BREAK EVEN ANALYSIS-Why you need to determine it.
Looking in the direction of economics and business, specifically when referring to cost accounting, the break-even point (BEP) is the point at which the cost or expenses of providing either goods or services and revenue derived from selling such product or service are equal. In this sense, there is no loss or gain, and one has broken even. A profit or loss has not been made. Even though opportunity costs have been rewarded and capital has established the risk-adjusted, expected return. In other words, it is the point at which the total revenue of a business exceeds its total costs, and the business begins to create wealth instead of consuming it. We can represent as seen on BEP graphs; it is graphically seen as the point where the total revenue and total cost curves meet. In the linear case the break-even point is equal to the fixed costs divided by the contribution margin per unit.
The break-even point is attained when the made profits is same with the total costs accrued until the date of profit generation. Creating the break-even point aids businesses in setting plans for the levels of production it is required to maintain so as to be profitable in his chosen industry.
In another way we can say a company’s break-even point is the quantity of sales or revenues that it is essential for him to generate in order to meet up with its expenses. In other words, it is the point at which the company neither makes a profit nor suffers a loss on the transaction they embark on. Break-even analysis deals with the calculation and investigation of the margin of safety for an entity based on the revenues gathered and the costs associated to it. When different price level Analysis relating to various levels of demand matters, a business uses break-even analysis to fix what level of sales are needed to cover the company’s total fixed costs. A demand-side analysis would give a seller noteworthy insight regarding selling competences.
When we calculate break-even point (through break-even analysis) it is done to provide a simple, yet powerful quantitative tool for finance experts who needs the information. In its meekest form, break-even analysis delivers consciousness into whether revenue from a product or service has the capability to cover the related costs of production of the product or service. This information can be used in making a wide range of business decisions, including, applying for loans, preparing competitive bids, and the setting of product or service prices.
Looking into the background of Break-Even point, the Encyclopedia on social sciences and business made it known that break-even point has its origins in the economic concept of the point of indifference. From an economic perspective, this point indicates the quantity of some good at which the decision maker would be indifferent (i.e., would be satisfied without reason to celebrate or to opine). At this quantity, the costs and benefits are precisely balanced.
In the same way, the managerial concept of break-even analysis seeks to find the quantity of output that just covers all costs so that no loss is generated. Managers can determine the minimum quantity of sales at which the company would avoid a loss in the production of a given good. If a product cannot cover its own costs, it inherently reduces the profitability of the firm.
When looking into Break-even Analysis, here are the meaning of the terms we would come across:
Fixed costs are production cost that are not changing in regards to the production level. These cost stays fixed as they will surely be incurred no matter the activity of the company that is either they produce any out-put or not. In the long-term fixed costs can alter – perhaps as a result of investment in production capacity (e.g. adding a new factory unit) or through the growth in overheads required to support a larger, more complex business.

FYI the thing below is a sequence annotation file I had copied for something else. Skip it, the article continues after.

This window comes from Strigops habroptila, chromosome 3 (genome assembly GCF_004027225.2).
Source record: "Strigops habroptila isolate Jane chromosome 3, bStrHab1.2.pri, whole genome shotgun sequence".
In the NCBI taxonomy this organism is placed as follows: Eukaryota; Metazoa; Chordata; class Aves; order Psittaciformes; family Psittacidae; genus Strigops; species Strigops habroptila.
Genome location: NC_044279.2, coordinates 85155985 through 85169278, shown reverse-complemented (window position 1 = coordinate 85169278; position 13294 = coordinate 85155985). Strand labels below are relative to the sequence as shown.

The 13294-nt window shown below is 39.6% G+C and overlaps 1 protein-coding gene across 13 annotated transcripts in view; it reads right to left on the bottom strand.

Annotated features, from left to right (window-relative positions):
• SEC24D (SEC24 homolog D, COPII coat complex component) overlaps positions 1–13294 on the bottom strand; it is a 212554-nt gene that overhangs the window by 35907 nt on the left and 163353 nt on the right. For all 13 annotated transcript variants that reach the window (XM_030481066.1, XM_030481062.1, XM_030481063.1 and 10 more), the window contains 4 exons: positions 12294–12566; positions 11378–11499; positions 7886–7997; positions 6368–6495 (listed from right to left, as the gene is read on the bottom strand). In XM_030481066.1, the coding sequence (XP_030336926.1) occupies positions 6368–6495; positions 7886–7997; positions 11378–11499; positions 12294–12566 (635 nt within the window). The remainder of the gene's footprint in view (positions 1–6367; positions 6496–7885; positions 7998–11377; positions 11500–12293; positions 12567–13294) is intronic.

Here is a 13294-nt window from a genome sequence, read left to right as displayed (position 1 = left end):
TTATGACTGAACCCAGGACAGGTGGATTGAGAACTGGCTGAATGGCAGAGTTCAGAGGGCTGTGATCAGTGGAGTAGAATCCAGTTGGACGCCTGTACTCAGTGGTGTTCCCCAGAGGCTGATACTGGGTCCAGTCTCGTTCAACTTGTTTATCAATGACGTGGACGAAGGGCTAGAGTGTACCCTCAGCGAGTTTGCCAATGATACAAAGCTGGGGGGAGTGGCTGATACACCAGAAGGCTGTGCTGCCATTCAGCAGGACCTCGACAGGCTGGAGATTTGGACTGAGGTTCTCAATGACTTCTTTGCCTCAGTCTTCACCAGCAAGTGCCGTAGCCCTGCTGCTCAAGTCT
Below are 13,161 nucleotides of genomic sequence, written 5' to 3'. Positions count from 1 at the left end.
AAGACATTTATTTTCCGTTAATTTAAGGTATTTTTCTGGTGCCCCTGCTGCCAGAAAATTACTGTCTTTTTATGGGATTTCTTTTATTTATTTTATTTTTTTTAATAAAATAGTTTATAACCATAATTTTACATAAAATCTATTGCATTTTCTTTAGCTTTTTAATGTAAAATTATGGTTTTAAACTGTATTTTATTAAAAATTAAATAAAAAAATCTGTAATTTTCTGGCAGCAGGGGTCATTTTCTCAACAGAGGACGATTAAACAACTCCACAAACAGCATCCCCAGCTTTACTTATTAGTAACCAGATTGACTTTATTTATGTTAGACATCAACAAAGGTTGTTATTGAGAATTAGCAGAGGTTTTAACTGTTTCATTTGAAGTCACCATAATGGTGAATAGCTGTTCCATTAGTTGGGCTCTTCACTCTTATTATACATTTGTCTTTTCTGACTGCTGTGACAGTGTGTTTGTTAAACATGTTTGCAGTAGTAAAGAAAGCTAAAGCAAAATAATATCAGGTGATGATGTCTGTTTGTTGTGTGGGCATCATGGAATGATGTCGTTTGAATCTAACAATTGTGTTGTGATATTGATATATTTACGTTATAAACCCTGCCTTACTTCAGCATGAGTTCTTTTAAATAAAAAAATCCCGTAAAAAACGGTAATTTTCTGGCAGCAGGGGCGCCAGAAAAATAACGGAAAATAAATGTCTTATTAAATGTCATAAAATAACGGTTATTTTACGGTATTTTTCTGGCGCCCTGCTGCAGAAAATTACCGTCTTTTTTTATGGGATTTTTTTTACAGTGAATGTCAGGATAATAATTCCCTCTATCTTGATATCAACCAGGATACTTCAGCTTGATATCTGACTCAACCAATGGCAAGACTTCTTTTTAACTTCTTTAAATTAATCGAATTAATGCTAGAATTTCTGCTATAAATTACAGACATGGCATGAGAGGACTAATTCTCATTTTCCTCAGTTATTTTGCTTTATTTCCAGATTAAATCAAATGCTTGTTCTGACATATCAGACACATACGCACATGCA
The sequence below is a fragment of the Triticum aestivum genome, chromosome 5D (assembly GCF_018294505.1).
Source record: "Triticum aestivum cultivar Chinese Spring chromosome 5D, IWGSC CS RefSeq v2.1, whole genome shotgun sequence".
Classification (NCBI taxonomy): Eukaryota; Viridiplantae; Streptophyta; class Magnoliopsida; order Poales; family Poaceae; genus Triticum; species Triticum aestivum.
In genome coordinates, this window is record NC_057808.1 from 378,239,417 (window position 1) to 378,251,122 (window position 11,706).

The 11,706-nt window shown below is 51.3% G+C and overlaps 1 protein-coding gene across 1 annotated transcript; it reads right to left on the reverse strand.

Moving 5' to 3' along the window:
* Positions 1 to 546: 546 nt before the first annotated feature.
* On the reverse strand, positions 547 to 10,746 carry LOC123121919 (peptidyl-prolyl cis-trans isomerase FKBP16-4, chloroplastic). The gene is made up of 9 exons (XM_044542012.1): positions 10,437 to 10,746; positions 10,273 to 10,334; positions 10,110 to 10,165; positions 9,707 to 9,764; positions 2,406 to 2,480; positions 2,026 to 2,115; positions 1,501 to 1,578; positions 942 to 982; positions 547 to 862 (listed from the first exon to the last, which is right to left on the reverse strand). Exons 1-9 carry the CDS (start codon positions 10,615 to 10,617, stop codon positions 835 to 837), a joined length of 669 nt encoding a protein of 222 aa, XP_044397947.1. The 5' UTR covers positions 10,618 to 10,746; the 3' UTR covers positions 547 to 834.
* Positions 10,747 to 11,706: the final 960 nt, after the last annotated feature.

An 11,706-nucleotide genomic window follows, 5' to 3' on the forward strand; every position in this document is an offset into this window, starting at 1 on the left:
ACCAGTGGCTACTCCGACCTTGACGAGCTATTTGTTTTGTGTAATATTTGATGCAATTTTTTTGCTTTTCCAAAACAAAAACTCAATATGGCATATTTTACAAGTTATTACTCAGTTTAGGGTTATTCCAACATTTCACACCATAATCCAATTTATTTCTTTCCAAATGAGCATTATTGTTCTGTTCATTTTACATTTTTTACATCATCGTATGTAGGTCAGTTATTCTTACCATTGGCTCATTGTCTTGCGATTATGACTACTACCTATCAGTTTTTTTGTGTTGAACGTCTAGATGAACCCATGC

Fixed cost examples that a company will incur are:
– Office rent
– Assets Depreciations
– Research and development
– Cost of Marketing
– Administration costs
Variable costs are said to be the cost that changes directly with the level of product output of a company. They represent payment output-related inputs such as raw materials, direct labour, fuel and revenue-related costs such as commission.
It is very imperative to clarify that there is difference between “Direct” variable costs and “Indirect” variable costs.
Indirect variable costs are referred to as cost which does not by any means relates directly to production but they change with production output. They include depreciation (where it is calculated related to output – e.g. machine hours), maintenance costs etc.
Direct variable cost talks about those cost which relates and can be directly related to the production of a certain product or service and assigned to a particular cost centre. Raw materials and the wages those working on the production line are good examples of Direct Variable Cost.
Despite the fact that business cost is majorly said to either be a fixed cost or variable cost, costs goes beyond that cause in reality there are some costs which are fixed in nature but which rise when output grasps certain levels. These are principally associated to the total “scale” and/or difficulty of the business. For example, when a business has comparatively little levels of output or sales, it may not require costs associated with functions such as human resource management or a fully-resourced finance department. However, as the scale of the business grows (for example output, number people employed, number and complexity of dealings) then more resources are required. If production rises suddenly then some short-term increase in warehousing and/or transport may be required. In these conditions, we say that part of the cost is variable and part fixed.
How do you calculate break even?
Break-even point can be expressed as an equation:
Fixed costs / (price – variable costs) = break-even point in units
The break-even point is when the total costs equal total revenue generated. The total cost comprises both the fixed and the variable cost. For any business, it’s important to determine their break-even point to help them in the decision-making process.